This Is What Happens When You Don’t Confirm A Market Need for Your Business Idea

Alexandria Lafci, the founder of New Story, a nonprofit that builds homes and communities for families living in survival mode around the world, has come to a very shocking conclusion after searching out new communities for her company to potentially assist.

According to her recent Medium post, she reported that, while discovering different towns, one of her most astonishing findings was that, ghost towns existed in countries all over the world. “Homes that took millions of dollars and months of effort to build are not serving the populations they were intended for because they are indeed empty,” said Lafci.

Having gone through Y Combinator (YC), one of the most powerful startup incubators in the world, which spends most of its time thinking about how ideas turn into billion-dollar businesses, the focus has always been on, “making something that people want.” Yet it seems as though planners, funders, and builders have created these properties without ever consulting the potential customers.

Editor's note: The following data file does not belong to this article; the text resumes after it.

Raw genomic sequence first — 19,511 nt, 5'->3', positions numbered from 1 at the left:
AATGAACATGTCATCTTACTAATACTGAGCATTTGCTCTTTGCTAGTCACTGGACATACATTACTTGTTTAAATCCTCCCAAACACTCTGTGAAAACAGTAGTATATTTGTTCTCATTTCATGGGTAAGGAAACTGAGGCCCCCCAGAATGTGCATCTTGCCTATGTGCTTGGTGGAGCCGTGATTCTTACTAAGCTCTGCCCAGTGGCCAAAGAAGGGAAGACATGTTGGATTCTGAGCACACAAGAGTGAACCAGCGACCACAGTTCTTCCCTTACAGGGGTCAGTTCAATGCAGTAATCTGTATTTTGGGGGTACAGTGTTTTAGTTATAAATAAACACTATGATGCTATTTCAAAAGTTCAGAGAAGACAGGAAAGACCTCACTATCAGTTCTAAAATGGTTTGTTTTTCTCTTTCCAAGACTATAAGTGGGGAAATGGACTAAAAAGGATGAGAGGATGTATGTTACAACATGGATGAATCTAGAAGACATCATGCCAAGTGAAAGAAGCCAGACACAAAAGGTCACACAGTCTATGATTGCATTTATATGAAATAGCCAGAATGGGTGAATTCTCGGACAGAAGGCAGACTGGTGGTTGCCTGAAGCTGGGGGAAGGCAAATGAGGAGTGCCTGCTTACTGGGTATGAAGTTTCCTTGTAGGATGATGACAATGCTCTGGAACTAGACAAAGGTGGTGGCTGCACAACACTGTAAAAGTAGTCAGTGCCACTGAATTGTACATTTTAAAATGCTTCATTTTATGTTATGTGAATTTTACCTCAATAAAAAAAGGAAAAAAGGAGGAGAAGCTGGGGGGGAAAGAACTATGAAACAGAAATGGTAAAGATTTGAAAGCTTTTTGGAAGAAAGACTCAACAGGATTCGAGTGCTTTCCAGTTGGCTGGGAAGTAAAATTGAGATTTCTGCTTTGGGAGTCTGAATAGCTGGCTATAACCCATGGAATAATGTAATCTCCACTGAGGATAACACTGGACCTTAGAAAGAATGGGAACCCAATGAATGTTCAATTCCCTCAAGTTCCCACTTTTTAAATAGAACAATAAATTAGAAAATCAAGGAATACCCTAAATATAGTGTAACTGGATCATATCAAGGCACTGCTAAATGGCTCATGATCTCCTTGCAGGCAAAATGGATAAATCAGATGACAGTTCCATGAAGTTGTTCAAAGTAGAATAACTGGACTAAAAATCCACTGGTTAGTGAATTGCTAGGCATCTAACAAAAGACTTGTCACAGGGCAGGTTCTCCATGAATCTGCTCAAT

“One common avoidable mistake is building homes that are too far from critical social networks and income opportunities to be desirable in the long term,” stated Lafci. “If you ask most families if they want to move miles from their neighborhood, they’ll say no and tell you why. Yet this one factor has contributed to thousands of modern, new homes going unused. Avoidable mistakes. Wasted resources.”

It’s extremely important to validate the market before wasting resources when starting a company. That means talking directly to potential customers to see if there is even a need for the product. “Customer conversations give insights that make products/services more likely to be used and thus, successful,” continued Lafci. “Spending countless hours in the early days listening to customers was one of the primary reasons Airbnb, a YC portfolio company, was able to turn a seemingly creepy concept (staying in a stranger’s home) into a movement grounded in trust and belonging.”